Northrop, John Knudson

Northrop, John Knudson, 1895–1981, American aviation pioneer, inventor, and executive, b. Newark, N.J. He worked for the Loughead Aircraft Manufacturing Co. (1916–20) as a draftsman, designing seaplanes, including the F-1 flying boat, and biplanes. He then moved to the Douglas Aircraft Co. (1923–27), where he designed fuel tanks and became a project engineer. With Lockheed Aircraft Co. (1927–28), he designed and built the Vega monoplane, a version of which was flown by Amelia Earhart on her solo 1932 trans-Atlantic flight. In 1928 Northrop cofounded Avion Corp., which was bought (1929) by United Aircraft and Transport Corp. and renamed Northrop Aircraft Corp. There he developed the all-metal plane, including the Alpha and Beta monoplanes. In 1932, backed by Donald Douglas, he founded the Northrop Corp., which produced the Gamma and Delta transport planes, A-17 attack plane, and BT-1 dive bomber. Douglas Aircraft used Northrop's multicellular wing design in its DC-3. In 1939 he founded Northrop Aircraft, Inc., which he led until 1952. It produced the F-89 Scorpion interceptor, P-61 Black Widow night fighter, and Snark intercontinental missile. His flying wing project was ultimately the basis for the B-2 stealth bombers.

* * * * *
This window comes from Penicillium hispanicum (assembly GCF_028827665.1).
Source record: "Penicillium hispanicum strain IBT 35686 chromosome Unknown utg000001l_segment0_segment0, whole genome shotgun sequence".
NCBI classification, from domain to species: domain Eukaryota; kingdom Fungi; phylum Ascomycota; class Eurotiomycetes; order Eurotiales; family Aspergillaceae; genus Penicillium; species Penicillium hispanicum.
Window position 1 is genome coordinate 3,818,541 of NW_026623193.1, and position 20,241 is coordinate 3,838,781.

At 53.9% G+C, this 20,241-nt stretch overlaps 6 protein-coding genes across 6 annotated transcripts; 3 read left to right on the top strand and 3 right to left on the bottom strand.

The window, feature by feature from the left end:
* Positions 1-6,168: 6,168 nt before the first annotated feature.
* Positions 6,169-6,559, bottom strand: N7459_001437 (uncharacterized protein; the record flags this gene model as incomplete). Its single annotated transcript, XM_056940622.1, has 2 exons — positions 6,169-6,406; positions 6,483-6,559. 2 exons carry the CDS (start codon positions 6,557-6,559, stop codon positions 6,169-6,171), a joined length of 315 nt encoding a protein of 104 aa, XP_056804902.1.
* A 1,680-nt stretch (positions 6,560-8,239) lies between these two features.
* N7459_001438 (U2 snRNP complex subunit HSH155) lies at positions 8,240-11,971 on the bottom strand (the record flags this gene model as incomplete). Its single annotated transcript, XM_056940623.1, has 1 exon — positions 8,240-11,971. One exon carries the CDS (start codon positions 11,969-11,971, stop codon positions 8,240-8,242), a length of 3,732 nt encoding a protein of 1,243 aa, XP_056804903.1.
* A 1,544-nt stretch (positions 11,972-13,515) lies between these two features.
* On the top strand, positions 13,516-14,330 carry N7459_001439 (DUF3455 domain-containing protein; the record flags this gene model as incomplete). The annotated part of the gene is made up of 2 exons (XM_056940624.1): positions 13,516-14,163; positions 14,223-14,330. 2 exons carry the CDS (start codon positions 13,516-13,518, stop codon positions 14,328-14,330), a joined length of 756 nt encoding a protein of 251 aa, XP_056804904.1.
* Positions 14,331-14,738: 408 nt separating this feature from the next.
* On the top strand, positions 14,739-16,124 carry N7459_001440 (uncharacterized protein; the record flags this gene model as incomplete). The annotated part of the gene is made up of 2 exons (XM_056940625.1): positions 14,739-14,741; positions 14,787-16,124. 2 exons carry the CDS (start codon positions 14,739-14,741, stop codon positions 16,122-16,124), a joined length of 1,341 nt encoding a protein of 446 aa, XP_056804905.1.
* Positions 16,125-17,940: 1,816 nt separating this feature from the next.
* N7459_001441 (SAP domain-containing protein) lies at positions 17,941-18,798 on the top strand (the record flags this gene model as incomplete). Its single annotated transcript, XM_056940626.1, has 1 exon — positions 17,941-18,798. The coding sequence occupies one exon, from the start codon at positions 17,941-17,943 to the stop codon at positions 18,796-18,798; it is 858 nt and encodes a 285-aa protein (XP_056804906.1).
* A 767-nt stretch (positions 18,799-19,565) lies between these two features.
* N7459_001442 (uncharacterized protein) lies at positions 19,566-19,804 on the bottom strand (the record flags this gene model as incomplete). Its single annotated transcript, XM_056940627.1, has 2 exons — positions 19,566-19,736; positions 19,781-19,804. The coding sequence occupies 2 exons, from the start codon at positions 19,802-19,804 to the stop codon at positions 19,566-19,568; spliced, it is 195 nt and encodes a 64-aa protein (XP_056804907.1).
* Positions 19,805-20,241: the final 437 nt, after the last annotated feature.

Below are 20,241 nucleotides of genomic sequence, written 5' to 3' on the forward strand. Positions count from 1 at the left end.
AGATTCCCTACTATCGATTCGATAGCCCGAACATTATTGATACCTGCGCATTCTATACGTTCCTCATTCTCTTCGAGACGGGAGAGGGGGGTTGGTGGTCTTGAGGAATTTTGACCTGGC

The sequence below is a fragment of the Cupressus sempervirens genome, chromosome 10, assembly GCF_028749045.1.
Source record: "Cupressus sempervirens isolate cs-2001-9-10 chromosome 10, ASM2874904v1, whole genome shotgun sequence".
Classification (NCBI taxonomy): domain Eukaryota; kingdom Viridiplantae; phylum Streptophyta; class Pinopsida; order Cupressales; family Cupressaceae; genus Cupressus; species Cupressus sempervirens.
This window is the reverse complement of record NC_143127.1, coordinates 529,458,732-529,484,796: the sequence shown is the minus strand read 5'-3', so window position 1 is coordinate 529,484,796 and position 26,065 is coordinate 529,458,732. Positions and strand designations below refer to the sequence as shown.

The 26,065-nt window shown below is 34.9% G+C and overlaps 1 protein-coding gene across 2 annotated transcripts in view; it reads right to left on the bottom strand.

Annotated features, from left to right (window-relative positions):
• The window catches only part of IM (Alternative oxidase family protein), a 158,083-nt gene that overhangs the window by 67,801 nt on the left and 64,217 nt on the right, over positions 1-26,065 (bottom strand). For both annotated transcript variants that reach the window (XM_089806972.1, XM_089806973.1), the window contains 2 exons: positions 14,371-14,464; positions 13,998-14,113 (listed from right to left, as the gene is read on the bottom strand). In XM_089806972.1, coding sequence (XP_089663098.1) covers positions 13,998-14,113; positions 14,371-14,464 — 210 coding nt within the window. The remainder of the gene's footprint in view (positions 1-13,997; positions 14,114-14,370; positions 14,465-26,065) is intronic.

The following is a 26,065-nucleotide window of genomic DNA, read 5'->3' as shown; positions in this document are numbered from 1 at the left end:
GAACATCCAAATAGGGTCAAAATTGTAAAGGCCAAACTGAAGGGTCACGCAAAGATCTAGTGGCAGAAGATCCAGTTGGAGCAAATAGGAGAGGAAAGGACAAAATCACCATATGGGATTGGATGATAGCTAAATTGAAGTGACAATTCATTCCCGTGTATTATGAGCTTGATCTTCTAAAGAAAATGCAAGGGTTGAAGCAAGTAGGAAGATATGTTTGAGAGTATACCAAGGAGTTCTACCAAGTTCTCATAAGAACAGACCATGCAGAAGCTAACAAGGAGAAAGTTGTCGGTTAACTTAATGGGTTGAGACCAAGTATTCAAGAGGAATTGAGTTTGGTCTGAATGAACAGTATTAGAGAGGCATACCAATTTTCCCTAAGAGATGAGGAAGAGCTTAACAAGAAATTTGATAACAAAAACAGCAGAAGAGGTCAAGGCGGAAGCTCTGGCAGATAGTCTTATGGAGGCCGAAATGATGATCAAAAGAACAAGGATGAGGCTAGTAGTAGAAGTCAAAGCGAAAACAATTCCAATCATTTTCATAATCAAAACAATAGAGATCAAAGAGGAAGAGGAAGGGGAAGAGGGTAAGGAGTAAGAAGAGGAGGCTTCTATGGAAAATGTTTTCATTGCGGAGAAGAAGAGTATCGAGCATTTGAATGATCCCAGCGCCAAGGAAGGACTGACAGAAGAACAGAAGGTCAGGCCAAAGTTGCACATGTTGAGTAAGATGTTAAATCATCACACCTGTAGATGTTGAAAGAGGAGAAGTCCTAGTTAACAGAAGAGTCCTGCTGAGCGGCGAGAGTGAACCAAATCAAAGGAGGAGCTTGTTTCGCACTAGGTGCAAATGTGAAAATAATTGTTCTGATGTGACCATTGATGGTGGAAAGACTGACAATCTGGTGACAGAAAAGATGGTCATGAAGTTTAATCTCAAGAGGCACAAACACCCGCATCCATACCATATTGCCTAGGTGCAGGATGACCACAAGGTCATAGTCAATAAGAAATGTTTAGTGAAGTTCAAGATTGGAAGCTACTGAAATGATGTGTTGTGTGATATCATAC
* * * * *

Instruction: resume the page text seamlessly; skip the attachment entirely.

The Columbia Electronic Encyclopedia, 6th ed. Copyright © 2024, Columbia University Press. All rights reserved.

See more Encyclopedia articles on: Aviation: Biographies